5. Use MobaXterm to transfer the C++ source file back to the PC. It is your duty to save your
C++ files in safe place. (Jump drive, Google drive, Dropbox, ….)

Assignment 1
a) Provide a listing with the content of the C++ program that you wrote on the ZedBoard and then
transferred back into the host (file hello.cpp). Use pwd and ls -l.
b) Show a list of all commands you ran on the ZedBoard to edit the source, compile it, and run
the program executable.
c) Take a screenshot of the MobaXterm terminal after the execution of the program, and add it to
your report.
d) Replace the term std::cout from the program above with just cout from the program above and
try to recompile the file hello.cpp again. If it shows you an error, list what the error looks like
on your lab report.
e) Show your work to your course instructor/TA.

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Lab 0.2 Hello-world on the ZedBoards part 2
As a second lab assignment, we will run a simple hello world part2 program on the ARM processor
of the ZedBoard.
1. Use the nano editor to create a C++ source file named hello2.cpp. Write the Hello World
part 2 program in this file like the one shown below:

// Example program: Hello World part 2


#include <iostream>
#include <string>

using namespace std;

int main()
{
cout << "Hello World \n";
return 0;
}

2. Use g++ to compile the program. You should generate an executable file named runhello2,
also located in directory lab0. ( g++ -o runhello2 hello2.cpp )
3. Execute the program and verify that the output is as expected. ( ./runhello2 )
4. Use MobaXterm to transfer the C++ source file back to the PC. It is your duty to save your
C++ files in safe place. (Jump drive, Google drive, Dropbox, ….)

Assignment 2
a) Provide a listing with the content of the C++ program that you wrote on the ZedBoard and then
transferred back into the host (file hello2.cpp). Use pwd and ls -l.
b) Show a list of all commands you ran on the ZedBoard to edit the source, compile it, and run
the program executable.
c) Take a screenshot of the MobaXterm terminal after the execution of the program, and add it to
your report.
d) What is the purpose of the line: using namespace std;
e) Delete the line using namespace std; from the program above and try to recompile the file
hello2.cpp again. If it shows you an error, list what the error looks like on your lab report.
f) Show your work to your course instructor/TA.

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Lab 0.3 Sorting Algorithm
One quality that all engineers need to have is the ability to dissect a complex problem into multiple
smaller pieces. In this exercise we want to write a C++ program that generates an array of 10
random integer numbers between 0 and 99, prints the original array, sorts the array in ascending
order, and prints the sorted array. Follow each step carefully:

1. Use the nano editor to create a C++ source file named lab03.cpp, the template is shown
below:

#include <iostream>
#include <string>
#include <stdio.h>
#include <stdlib.h>
#include <time.h>

using namespace std;

int main()
{
//Create an array to hold 10 integer values: randomarray
//Generate 10 random integer values and save them to randomarray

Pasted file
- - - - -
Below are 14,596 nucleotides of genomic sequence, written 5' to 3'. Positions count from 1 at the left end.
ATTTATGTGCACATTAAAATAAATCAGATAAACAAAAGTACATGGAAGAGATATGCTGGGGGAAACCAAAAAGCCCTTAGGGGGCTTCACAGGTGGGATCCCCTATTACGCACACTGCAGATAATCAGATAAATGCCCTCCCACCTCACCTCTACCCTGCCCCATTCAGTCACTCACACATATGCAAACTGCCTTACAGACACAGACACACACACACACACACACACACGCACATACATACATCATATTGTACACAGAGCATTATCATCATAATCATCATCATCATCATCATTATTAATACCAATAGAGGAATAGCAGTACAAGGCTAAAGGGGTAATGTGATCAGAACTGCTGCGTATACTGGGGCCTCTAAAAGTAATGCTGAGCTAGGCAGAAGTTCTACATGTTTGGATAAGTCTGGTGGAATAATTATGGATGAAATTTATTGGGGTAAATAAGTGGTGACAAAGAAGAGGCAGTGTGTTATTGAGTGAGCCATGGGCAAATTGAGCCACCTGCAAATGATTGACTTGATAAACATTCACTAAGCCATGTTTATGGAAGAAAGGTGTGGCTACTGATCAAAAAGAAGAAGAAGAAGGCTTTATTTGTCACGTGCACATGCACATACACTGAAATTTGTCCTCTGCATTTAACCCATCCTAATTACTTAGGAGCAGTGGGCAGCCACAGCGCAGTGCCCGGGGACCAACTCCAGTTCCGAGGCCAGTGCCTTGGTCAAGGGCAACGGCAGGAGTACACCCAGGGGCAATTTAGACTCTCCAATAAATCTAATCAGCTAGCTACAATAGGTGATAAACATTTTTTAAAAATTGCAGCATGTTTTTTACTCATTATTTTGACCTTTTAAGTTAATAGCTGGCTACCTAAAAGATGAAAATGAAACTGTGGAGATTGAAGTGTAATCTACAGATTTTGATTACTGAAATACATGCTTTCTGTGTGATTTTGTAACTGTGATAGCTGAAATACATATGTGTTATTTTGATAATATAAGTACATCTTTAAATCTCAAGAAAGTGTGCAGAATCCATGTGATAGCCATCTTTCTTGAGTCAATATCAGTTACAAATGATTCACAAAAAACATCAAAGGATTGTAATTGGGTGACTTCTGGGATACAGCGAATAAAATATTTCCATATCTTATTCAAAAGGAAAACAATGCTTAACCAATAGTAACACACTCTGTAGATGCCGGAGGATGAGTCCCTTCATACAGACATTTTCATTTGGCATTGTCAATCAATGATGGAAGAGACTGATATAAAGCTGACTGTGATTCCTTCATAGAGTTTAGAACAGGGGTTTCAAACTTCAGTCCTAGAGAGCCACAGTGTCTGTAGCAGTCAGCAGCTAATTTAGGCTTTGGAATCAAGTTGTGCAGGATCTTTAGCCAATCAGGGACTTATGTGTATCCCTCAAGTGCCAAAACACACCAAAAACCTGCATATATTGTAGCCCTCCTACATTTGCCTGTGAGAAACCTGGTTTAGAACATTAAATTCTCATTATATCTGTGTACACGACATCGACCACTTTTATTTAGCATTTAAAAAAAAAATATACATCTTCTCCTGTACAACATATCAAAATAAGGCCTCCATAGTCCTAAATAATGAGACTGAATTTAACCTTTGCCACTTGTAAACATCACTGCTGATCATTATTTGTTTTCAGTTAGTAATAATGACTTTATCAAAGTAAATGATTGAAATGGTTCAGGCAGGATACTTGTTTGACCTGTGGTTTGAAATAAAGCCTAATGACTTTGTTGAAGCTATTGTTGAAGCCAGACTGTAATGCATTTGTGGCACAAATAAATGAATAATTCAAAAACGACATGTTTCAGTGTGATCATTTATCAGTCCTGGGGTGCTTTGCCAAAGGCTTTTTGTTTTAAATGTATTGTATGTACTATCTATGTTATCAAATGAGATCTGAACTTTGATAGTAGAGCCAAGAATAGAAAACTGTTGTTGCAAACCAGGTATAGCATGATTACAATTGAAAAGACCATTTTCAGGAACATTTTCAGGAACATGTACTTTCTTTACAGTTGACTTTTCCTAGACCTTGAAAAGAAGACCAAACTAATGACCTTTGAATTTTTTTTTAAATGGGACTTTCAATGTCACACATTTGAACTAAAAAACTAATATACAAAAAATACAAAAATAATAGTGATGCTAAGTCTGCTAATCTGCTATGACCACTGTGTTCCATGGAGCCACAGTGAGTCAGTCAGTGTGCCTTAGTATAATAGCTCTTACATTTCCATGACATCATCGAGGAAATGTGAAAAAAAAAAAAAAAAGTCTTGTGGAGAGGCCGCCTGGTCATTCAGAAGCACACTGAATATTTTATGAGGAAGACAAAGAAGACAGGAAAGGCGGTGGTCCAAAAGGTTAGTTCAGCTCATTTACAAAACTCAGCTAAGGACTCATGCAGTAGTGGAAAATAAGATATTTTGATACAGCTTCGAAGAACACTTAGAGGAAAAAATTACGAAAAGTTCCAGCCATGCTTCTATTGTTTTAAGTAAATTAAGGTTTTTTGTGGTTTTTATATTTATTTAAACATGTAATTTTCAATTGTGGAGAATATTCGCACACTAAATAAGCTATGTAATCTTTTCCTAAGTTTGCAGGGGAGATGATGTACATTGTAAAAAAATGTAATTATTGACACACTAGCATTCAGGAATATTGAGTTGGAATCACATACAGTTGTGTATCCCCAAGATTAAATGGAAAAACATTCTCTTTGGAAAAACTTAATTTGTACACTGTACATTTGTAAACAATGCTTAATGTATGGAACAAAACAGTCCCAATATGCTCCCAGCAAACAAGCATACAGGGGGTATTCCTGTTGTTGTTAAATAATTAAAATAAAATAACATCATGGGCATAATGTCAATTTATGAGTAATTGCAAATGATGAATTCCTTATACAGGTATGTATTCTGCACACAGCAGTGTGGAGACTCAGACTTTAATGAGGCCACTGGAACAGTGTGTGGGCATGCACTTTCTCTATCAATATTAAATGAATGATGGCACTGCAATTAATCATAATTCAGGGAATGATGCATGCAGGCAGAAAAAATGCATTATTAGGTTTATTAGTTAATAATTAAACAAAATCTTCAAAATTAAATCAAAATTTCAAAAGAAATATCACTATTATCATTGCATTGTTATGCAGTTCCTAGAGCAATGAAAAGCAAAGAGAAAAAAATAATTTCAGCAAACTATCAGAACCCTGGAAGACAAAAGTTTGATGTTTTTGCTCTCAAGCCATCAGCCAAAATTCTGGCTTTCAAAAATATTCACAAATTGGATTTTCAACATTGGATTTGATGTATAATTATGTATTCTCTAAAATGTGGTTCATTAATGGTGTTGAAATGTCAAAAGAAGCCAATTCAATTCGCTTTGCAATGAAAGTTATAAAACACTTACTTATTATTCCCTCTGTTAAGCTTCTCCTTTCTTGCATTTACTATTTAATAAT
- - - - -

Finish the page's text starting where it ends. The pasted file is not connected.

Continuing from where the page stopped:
//Display randomarray
//Sort randomarray in ascending order
//Display randomarray
return 0;
}

2. Create an array labelled randomarray to hold 10 integer values.


Compile your program and make sure you have no errors.

3. Generate a random number between 0 and 99, and save it to randomarray[0]. Display the value
of randomarray[0]. You can use a rand function to achieve this goal.
The pseudo code to achieve this:
srand (time(NULL));
x = rand() % 100;
Compile your program and make sure you have no errors.

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4. Using either a while loop or a for loop, generate 10 random numbers and save them to
randomarray.
Compile your program and make sure you have no errors.

5. Using a while loop or a for loop, display all the values in the array: randomarray.
Compile your program and make sure you have no errors. Run your program.

6. Sort randomarray in ascending order. You can use whatever algorithm you want to accomplish
this. One algorithm can be found at https://en.wikipedia.org/wiki/Selection_sort
This algorithm is based on finding the minimum element on the right of the array, and placing
it on the left in an iterative manner. In each iteration, the array will be split in two parts: one
that is sorted on the left, and one with the remaining unsorted elements on the right. As the
algorithm progresses, the sorted part grows, and the unsorted part shrinks.
Compile your program and make sure you have no errors.

7. Using a while loop or a for loop, display all the values in the array: randomarray.
Compile your program and make sure you have no errors. Run your program.

Assignment 3
a) Provide a listing with the content of the C++ program that you wrote on the ZedBoard and then
transferred back into the host (file lab03.cpp).
b) Show a list of all commands you ran on the ZedBoard to edit the source, compile it, and run
the program executable.
c) Take a screenshot of the MobaXterm terminal after the execution of the program, and add it to
your report.
d) Show your work to your course instructor/TA.